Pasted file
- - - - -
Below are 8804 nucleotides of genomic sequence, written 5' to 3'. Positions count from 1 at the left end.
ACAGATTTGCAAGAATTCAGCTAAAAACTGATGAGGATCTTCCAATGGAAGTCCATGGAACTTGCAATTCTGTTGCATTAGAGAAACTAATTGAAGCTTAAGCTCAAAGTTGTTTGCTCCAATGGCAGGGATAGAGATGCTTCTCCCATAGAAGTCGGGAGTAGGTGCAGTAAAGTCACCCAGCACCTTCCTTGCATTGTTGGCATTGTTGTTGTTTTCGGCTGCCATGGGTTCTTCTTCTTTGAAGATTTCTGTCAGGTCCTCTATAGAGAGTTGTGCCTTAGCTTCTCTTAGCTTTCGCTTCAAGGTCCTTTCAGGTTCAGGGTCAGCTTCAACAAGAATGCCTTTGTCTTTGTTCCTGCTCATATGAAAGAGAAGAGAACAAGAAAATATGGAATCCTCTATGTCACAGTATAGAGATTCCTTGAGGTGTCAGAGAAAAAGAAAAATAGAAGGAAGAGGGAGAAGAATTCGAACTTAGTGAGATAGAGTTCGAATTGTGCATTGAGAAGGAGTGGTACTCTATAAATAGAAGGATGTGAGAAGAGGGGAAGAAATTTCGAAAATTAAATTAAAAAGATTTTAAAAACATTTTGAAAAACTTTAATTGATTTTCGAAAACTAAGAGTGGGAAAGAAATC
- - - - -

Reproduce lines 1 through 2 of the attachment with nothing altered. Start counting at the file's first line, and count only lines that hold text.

Below are 8804 nucleotides of genomic sequence, written 5' to 3'. Positions count from 1 at the left end.
ACAGATTTGCAAGAATTCAGCTAAAAACTGATGAGGATCTTCCAATGGAAGTCCATGGAACTTGCAATTCTGTTGCATTAGAGAAACTAATTGAAGCTTAAGCTCAAAGTTGTTTGCTCCAATGGCAGGGATAGAGATGCTTCTCCCATAGAAGTCGGGAGTAGGTGCAGTAAAGTCACCCAGCACCTTCCTTGCATTGTTGGCATTGTTGTTGTTTTCGGCTGCCATGGGTTCTTCTTCTTTGAAGATTTCTGTCAGGTCCTCTATAGAGAGTTGTGCCTTAGCTTCTCTTAGCTTTCGCTTCAAGGTCCTTTCAGGTTCAGGGTCAGCTTCAACAAGAATGCCTTTGTCTTTGTTCCTGCTCATATGAAAGAGAAGAGAACAAGAAAATATGGAATCCTCTATGTCACAGTATAGAGATTCCTTGAGGTGTCAGAGAAAAAGAAAAATAGAAGGAAGAGGGAGAAGAATTCGAACTTAGTGAGATAGAGTTCGAATTGTGCATTGAGAAGGAGTGGTACTCTATAAATAGAAGGATGTGAGAAGAGGGGAAGAAATTTCGAAAATTAAATTAAAAAGATTTTAAAAACATTTTGAAAAACTTTAATTGATTTTCGAAAACTAAGAGTGGGAAAGAAATC